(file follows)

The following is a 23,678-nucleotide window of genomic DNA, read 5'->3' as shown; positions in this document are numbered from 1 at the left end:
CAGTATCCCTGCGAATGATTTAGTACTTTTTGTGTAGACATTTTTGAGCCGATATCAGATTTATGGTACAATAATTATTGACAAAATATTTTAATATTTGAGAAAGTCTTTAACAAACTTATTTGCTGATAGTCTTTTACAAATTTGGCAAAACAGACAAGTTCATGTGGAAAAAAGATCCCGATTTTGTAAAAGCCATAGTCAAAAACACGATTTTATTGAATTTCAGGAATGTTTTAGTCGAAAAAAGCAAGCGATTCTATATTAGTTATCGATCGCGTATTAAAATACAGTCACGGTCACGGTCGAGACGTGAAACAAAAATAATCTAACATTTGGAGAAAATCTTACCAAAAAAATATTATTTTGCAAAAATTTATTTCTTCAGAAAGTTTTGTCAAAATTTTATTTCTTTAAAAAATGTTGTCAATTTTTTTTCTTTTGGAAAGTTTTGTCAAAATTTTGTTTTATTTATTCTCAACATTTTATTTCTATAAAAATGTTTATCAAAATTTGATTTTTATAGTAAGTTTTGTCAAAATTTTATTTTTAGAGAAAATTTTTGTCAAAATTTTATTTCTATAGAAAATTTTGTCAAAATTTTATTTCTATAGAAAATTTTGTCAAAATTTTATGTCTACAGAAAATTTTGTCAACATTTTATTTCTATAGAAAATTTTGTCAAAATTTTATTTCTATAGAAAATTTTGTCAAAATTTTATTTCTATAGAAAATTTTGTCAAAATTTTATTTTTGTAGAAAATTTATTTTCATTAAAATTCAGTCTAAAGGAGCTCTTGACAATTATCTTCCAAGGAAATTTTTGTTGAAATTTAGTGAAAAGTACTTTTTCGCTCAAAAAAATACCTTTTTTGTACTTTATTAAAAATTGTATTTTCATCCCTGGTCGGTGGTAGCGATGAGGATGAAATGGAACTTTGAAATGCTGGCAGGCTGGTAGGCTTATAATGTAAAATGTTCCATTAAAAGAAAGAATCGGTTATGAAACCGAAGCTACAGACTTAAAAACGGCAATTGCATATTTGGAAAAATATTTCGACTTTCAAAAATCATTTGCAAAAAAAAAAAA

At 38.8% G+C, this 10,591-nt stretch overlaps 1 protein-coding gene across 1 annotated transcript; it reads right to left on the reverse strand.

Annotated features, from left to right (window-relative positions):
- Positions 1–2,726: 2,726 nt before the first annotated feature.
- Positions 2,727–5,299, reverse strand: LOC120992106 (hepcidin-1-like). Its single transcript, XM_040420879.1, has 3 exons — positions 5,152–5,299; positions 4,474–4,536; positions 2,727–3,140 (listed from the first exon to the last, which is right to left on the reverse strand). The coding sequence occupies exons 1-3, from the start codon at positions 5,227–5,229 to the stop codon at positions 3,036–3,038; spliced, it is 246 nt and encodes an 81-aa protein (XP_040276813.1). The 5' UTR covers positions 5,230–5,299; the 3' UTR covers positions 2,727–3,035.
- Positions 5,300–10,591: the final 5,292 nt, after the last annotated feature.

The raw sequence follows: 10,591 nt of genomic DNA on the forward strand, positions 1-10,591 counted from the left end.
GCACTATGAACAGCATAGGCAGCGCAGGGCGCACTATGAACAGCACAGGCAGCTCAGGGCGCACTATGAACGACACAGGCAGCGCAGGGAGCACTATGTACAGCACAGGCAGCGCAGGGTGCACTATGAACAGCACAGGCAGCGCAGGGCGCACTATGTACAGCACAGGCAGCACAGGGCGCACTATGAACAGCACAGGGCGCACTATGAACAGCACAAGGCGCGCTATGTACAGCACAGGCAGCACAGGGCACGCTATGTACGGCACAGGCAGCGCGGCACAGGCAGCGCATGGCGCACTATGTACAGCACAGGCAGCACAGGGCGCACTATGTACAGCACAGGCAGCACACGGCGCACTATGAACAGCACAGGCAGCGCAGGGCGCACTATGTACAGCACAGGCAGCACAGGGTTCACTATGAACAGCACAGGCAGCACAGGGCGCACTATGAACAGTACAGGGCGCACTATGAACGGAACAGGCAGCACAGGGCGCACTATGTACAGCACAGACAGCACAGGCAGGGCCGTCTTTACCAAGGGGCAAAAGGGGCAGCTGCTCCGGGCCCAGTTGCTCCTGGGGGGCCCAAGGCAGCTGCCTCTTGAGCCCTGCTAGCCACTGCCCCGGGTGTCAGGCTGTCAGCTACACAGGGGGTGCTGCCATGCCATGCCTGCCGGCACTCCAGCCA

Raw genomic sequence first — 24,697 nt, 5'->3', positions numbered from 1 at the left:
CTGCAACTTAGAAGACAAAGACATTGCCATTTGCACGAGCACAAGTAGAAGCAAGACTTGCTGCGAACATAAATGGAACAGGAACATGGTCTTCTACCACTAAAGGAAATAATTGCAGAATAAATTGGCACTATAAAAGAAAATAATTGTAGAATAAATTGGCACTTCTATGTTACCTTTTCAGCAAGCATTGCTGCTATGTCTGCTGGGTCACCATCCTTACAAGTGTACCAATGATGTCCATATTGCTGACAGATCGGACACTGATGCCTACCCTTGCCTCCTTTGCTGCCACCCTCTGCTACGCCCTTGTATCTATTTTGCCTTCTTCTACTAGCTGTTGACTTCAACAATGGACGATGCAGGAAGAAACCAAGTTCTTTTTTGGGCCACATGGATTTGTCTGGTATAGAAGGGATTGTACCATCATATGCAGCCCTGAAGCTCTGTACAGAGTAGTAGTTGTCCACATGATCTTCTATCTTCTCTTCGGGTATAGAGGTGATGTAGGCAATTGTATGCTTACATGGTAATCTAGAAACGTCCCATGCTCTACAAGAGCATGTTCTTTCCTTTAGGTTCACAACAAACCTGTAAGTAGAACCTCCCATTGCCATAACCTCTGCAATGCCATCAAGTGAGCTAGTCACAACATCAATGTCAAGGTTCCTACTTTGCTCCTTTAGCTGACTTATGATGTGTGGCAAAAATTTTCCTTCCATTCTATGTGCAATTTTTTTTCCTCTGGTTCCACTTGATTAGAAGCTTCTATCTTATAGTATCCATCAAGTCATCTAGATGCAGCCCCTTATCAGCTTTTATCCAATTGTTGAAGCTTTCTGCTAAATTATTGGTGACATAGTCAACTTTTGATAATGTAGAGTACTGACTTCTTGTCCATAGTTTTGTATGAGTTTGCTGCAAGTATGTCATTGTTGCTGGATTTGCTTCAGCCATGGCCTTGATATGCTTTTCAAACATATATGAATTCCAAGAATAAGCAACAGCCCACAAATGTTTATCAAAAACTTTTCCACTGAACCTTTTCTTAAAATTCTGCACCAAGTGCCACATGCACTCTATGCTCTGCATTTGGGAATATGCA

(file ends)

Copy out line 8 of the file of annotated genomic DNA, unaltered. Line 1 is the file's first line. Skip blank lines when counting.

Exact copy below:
The raw sequence follows: 10,591 nt of genomic DNA on the forward strand, positions 1-10,591 counted from the left end.